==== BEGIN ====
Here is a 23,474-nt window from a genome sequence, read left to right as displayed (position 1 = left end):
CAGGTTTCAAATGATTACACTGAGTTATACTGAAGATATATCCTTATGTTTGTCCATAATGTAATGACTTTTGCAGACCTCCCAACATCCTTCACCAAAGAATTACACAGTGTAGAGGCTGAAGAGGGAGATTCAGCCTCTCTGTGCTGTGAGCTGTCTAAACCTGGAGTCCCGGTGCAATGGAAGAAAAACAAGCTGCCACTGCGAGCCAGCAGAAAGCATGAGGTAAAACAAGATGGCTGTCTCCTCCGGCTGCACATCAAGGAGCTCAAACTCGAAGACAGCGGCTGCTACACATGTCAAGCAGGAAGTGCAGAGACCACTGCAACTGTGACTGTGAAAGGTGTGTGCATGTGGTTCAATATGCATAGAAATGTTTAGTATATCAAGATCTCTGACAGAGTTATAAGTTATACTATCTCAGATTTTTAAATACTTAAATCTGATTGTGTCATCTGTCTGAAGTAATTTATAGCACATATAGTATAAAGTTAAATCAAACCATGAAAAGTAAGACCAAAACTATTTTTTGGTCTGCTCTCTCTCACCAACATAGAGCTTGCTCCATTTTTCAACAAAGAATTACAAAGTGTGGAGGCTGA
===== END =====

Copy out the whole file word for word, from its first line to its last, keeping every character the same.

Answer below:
Here is a 23,474-nt window from a genome sequence, read left to right as displayed (position 1 = left end):
CAGGTTTCAAATGATTACACTGAGTTATACTGAAGATATATCCTTATGTTTGTCCATAATGTAATGACTTTTGCAGACCTCCCAACATCCTTCACCAAAGAATTACACAGTGTAGAGGCTGAAGAGGGAGATTCAGCCTCTCTGTGCTGTGAGCTGTCTAAACCTGGAGTCCCGGTGCAATGGAAGAAAAACAAGCTGCCACTGCGAGCCAGCAGAAAGCATGAGGTAAAACAAGATGGCTGTCTCCTCCGGCTGCACATCAAGGAGCTCAAACTCGAAGACAGCGGCTGCTACACATGTCAAGCAGGAAGTGCAGAGACCACTGCAACTGTGACTGTGAAAGGTGTGTGCATGTGGTTCAATATGCATAGAAATGTTTAGTATATCAAGATCTCTGACAGAGTTATAAGTTATACTATCTCAGATTTTTAAATACTTAAATCTGATTGTGTCATCTGTCTGAAGTAATTTATAGCACATATAGTATAAAGTTAAATCAAACCATGAAAAGTAAGACCAAAACTATTTTTTGGTCTGCTCTCTCTCACCAACATAGAGCTTGCTCCATTTTTCAACAAAGAATTACAAAGTGTGGAGGCTGA